It has been said that due to Global Warming, small islands, including Bali, will sink.

“It has been confirmed scientifically and it is undeniable; in spite of ceremonies the Balinese carry out, from mulang pekelem to wana krtih, it can not be stopped,” says I Made Ateis Matan Pipis (I Made Atheist but Money-Oriented).

“It is useless, I think, for the Balinese to carry out all these ceremonies as it is due to the ice in the North Pole which has been melted. Unfortunately, our Balinese gods have no authority there.”

If our Balinese gods would like to go there, they will find it difficult as they have no ‘passport’. And it is not possible for them to make, as they have no the requirements; no wig, nor glasses nor money.

“So how to prevent Bali from sinking due to global warming,” adds I Made.

They pretend not to listen. They think life is already difficult, so they don’t want to listen about global warming. They just let Made talk about that. And just let the gods decide what will happen.

“The first thing you have to do is to build huge hotels as many as possible along the Bali coast. Invite investors to build hotels as many as possible,” says I Made.

It was said that mangroves can protect the coast from tsunami. But mangroves are getting less and less. A lot of mangroves have been grown but the problem is that not many people look after them.

That’s why I support the mayors who want to revise the ‘Rancangan Tata Ruang dan Wilayah’ (Regulations on Space Planning and Region) for Bali so that they can invite investors to build hotels along the coasts, by the river banks and close to temples as well. Why have sacred temples, gorges, and beaches but no money in your pockets.

“If Bali is full of hotels along its coast, tsunami will not be able to reach inland.”

“Secondly, plant trees as many as possible. Once you see vacant land, just plant trees on it. If necessary, plant trees at your house front, back and middle yard, temple courtyards, meeting halls, curbs, cockfight arenas, golf course and even football courts, as I am sure we will never become a world champion.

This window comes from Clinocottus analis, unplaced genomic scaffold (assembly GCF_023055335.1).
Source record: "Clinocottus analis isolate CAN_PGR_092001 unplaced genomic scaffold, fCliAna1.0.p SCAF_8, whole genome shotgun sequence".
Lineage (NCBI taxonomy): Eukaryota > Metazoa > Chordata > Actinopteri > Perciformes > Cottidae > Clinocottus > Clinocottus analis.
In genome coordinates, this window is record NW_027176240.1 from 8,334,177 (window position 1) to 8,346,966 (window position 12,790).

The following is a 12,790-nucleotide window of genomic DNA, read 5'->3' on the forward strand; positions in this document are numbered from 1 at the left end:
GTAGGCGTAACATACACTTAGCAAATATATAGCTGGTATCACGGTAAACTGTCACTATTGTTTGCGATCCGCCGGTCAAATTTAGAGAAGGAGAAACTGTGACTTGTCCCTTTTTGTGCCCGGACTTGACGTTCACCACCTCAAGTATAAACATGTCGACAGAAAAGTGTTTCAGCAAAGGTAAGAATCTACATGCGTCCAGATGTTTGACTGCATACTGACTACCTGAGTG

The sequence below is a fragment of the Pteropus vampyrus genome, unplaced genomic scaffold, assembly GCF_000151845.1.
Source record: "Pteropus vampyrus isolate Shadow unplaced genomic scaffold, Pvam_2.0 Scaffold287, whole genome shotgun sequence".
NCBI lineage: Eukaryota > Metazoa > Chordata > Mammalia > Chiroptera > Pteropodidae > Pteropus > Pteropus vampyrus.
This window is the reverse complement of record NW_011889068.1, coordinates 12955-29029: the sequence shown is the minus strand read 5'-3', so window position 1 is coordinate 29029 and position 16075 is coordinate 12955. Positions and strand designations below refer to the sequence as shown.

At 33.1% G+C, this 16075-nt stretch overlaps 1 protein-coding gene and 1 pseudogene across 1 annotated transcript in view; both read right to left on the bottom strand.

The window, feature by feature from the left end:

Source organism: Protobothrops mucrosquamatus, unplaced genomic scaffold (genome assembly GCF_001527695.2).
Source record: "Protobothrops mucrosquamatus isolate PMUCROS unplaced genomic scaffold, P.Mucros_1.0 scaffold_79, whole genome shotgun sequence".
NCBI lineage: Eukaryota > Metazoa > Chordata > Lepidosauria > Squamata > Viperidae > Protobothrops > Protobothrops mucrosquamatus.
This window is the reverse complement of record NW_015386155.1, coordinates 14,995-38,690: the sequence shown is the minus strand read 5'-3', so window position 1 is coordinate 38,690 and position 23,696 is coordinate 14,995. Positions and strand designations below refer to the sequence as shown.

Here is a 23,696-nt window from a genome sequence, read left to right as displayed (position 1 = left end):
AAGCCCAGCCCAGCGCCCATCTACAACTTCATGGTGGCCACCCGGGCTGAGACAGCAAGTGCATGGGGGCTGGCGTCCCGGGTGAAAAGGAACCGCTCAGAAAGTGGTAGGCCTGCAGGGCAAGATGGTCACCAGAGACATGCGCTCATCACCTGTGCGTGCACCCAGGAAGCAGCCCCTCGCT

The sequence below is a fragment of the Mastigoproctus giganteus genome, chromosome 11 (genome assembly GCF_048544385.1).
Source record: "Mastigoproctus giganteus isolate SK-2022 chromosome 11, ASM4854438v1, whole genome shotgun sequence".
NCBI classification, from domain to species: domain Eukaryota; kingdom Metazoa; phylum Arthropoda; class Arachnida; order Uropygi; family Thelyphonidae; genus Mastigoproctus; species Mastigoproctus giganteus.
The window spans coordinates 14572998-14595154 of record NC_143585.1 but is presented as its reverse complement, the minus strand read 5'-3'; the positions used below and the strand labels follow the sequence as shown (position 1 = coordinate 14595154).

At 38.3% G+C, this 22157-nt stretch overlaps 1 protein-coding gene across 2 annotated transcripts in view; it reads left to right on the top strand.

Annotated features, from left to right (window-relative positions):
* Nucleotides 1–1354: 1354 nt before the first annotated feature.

The more you plant trees, the more oxygen you can have. The more forest you have, the more carbon dioxide that causes global warming that can be absorbed.

Thirdly, all the gas resources which cause global warming must be closed. Stop using motor bikes and cars. Everyone must ride bicycle or walk. Use less oil, gas and wood. Try to cook every 3 days. Use less and less water and take a bath once a week. Speak less, so there will be no useless promises or bullshit that worsen the situation.

“Everyone is quiet.

“What did you say? You want to plant trees on cock-fight arenas? No motor bikes and cars to drive around? What am I supposed to use to drive my girlfriend? What should I use to drive the girly bars on the streets?” They ask.

Actually, it is hard to ask the Balinese to control their desires: They are used to living easy life. Whatever they want – coffee, rice – they always have somebody to serve it, and the rest of the business is handled by the local leaders. When tsunami comes one day, they may think that they will get help.

Faces and Fashion at The Cremation of Drs. Gusti Putu Sudiarna's mother, Suwung Kangin


























NGABEN at Sidakarya - Putu Suarsa's aunty "Iwa", 23 January 2011.